Seattle / King County Clinic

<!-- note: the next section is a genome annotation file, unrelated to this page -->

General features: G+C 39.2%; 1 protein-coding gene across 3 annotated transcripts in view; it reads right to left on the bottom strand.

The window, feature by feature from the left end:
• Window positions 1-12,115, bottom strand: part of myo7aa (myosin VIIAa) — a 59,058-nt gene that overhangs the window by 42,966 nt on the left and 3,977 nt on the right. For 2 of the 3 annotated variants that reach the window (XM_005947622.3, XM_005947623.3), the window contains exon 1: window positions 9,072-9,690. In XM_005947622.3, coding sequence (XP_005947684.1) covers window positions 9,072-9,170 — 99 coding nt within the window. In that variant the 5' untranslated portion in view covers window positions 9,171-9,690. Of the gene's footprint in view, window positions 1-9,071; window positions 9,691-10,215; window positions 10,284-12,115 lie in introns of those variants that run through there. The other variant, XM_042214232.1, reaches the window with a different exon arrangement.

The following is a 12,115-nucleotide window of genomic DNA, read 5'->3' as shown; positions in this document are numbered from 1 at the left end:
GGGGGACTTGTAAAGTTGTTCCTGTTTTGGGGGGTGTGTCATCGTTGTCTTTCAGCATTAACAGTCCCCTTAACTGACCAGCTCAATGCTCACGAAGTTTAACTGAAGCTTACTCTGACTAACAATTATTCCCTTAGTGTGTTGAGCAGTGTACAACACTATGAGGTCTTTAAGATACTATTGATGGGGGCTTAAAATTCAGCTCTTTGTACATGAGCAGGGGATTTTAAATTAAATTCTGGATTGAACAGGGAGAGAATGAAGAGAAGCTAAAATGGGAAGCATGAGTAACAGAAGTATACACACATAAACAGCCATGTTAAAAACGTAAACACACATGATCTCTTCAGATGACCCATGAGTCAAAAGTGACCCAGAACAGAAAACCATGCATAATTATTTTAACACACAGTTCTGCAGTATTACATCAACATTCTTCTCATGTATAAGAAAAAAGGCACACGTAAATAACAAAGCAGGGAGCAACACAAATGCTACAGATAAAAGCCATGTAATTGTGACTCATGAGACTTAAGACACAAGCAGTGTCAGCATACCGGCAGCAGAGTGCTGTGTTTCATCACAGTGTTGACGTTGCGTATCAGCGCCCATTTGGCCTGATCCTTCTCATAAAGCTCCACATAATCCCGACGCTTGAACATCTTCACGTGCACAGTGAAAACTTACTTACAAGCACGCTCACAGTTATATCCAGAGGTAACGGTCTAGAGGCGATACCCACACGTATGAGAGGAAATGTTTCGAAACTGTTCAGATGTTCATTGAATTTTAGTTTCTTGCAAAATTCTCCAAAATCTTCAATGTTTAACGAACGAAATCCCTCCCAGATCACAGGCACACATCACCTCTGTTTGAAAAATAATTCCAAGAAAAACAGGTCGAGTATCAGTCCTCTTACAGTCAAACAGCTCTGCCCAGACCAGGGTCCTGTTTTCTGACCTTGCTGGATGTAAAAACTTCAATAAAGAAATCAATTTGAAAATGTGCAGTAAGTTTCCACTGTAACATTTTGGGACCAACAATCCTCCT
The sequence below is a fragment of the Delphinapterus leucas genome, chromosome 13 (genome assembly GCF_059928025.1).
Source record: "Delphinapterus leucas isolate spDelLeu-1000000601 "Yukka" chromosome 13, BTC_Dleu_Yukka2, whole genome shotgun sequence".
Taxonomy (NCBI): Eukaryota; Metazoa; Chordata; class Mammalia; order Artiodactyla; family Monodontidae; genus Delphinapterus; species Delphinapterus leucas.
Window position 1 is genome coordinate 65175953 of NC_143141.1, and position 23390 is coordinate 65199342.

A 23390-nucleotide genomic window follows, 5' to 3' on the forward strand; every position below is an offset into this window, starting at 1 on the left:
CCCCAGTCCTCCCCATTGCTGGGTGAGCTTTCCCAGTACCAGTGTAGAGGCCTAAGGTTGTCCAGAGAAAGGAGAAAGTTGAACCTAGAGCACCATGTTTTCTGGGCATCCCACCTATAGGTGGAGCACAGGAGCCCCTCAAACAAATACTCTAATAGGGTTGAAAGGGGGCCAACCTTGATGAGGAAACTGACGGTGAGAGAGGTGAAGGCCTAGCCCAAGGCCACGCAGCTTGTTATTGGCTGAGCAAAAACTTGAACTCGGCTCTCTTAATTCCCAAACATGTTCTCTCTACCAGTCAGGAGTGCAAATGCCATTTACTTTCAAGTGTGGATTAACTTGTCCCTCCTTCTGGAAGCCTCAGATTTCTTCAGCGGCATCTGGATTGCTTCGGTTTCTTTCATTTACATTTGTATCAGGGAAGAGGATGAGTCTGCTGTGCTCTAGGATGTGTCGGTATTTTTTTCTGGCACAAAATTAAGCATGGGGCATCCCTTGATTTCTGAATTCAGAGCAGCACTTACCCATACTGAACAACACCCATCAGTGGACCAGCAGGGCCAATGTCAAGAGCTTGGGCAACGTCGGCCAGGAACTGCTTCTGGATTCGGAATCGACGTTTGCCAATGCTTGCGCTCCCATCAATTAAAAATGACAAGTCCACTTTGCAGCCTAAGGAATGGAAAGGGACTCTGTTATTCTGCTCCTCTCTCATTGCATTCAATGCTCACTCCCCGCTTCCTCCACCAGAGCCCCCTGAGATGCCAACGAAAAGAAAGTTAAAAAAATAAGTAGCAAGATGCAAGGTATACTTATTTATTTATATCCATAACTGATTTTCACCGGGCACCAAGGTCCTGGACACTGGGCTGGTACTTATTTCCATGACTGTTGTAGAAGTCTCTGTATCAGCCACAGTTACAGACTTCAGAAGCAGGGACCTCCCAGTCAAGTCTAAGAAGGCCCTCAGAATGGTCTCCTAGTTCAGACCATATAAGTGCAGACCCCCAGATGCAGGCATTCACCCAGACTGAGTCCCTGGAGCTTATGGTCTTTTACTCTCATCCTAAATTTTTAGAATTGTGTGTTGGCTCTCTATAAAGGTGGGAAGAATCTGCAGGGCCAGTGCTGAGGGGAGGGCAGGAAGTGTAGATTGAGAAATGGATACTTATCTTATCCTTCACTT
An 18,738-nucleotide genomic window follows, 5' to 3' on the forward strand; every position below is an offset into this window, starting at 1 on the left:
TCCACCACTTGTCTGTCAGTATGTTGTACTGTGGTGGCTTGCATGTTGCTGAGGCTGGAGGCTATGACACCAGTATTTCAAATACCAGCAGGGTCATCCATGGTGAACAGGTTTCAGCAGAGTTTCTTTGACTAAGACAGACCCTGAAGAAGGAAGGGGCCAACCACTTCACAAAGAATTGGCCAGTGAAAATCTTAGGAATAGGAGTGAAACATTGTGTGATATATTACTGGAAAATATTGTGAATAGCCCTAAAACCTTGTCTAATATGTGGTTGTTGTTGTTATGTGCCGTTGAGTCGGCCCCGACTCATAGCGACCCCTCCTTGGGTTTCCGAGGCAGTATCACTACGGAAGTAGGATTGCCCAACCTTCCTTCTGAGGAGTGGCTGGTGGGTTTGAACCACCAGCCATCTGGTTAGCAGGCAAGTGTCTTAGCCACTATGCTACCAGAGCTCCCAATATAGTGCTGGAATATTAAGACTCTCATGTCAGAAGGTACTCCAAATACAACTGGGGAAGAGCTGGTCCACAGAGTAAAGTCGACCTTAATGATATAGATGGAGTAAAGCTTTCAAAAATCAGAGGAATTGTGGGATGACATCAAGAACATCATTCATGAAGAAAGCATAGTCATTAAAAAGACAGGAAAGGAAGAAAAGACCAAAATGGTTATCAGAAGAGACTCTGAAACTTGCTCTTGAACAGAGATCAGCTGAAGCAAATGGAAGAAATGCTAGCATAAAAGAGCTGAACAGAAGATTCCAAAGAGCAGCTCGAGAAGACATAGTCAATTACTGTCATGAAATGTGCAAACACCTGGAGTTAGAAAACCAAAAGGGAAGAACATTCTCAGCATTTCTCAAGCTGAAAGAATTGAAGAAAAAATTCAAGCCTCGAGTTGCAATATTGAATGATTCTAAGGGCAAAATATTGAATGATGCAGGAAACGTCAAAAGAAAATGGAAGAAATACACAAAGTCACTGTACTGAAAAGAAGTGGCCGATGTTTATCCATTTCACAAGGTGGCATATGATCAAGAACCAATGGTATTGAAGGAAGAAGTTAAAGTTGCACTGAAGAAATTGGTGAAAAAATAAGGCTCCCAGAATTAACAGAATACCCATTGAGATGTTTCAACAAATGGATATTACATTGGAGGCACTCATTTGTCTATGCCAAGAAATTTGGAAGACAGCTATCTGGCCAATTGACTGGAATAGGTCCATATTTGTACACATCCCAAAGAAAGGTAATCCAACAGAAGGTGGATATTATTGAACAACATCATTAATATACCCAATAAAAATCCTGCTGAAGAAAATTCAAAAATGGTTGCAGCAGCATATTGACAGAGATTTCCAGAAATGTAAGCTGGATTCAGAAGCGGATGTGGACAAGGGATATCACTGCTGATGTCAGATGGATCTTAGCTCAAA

State: WA Type: Promising Practice Year: 2016 King County Washington is the 14th most populous county in the US with over 2 million people. King County represents 28.6% of Washington State’s population and is its largest population center. The County includes Seattle, 38 other incorporated cities, 19 school districts, and  several cities and districts where racial minorities are the majority population. Immigrants and refugees from all over the world reside in King County, with over 150 languages spoken. 2010 Census data show more than 1 in 3 is a person of color, increasing to almost half among children. One out of every five residents lives below 200% of the federal poverty level.  Twenty-three percent of residents speak a language other than English, and 19% are foreign-born. Public Health – Seattle and King County provides a diverse mix of services and programs including jail health services, 10 public health clinics, King County Medic One and the King County Medical Examiner – in addition to more typical public health services staffed by 1311 FTEs. The massive free healthcare clinic concept addressed and impacted three public health issues. Access to care:  The absence of universal access to basic medical care stresses King County, its residents, and safety net providers serving the uninsured. Within King County, wide disparities in insurance coverage exist by level of education, income, age and race. Impact: 3,400 individuals received care in 2014 and 4,010 in 2015. $2.3 million in services were delivered in 2014 and $2.7 million in 2015. A very high percentage of patients were satisfied with the services they received and felt they received high quality care. 98% of patients felt they were treated with respect by clinic staff and volunteers. Over 60% of medical providers agreed that the patient’s primary complaint could be identified and treated on-site. Emergency preparedness: Recent disasters, local and global, have highlighted the need for whole community emergency planning which leverages the public health system and partners to create a more resilient community able to recover more quickly from a disaster, and one in which no group is disproportionately impacted. Impact: Members from six response teams helped staff the clinic, and participated in pre-clinic webinars where they received an overview of operations, role-based training, and context for how the clinic helped prepare them for similar roles during an emergency. Clinic operations were conducted consistent with regional emergency plans for capabilities such as medical materiel management, medical surge, emergency operations coordination, and public information. An exercise plan was developed for the clinic, activities were observed and evaluated according to objectives, and an after action report was written. Corrective actions will be incorporated into an improvement plan and tracked for resolution. Workforce development: All standards and assessment frameworks to which public health is accountable stress the need to cultivate and maintain a skilled and productive workforce armed with the tools and resources to perform their roles. Impact: 1,479 volunteers contributed time and expertise to produce the clinic. 34 of these volunteers were Public Health employees (3% of all employees), who worked a total of 1032 hours. 258 of the volunteers were MRC members (32% of all members), who donated a total of 7,704 hours. 87% of medical providers and 90% of support volunteers agreed they had the supplies to do their job. 90% felt the area in which they worked was well organized, and 98% felt they were treated well by clinic staff and volunteers. 96% of volunteers were satisfied with their roles in the clinic and 97% felt their experiences were worthwhile. The goals of the clinic were: 1.       Generate attendance of underserved populations 2.       Recruit skilled volunteers to provide desired mix and volume of services, prioritizing volunteers who would participate in local Emergency Support Function 8 (ESF 8) response operations 3.       Serve 4,000 patients in total each year 4.       Provide approximately $3 million in medical care each year 5.       Serve patients with more chronic health conditions than the general population 6.       Provide appropriate referrals to health care providers, affordable care and other services 7.       Assure volunteers find their involvement personally worthwhile, are comfortable with regard to role, and are willing to volunteer again 8.       Test capabilities that would be used as part of the ESF 8 disaster response, including redundant communication systems, medical surge, and public information 9.       Increase civic engagement through promoting ongoing volunteerism and support for community structures that support community needs. Serve as a point of entry to a more inclusive and compassionate society. All goals listed above were met with the exception of goal 6 “provide appropriate referrals to health care providers and other services to attendees.” Although from the providers’ perspective, 88%  of medical visits, 76%  of dental visits, and 32% of vision visits will require follow up (an average of 70%),  only one in five patients reported receiving a follow up referral to a medical provider.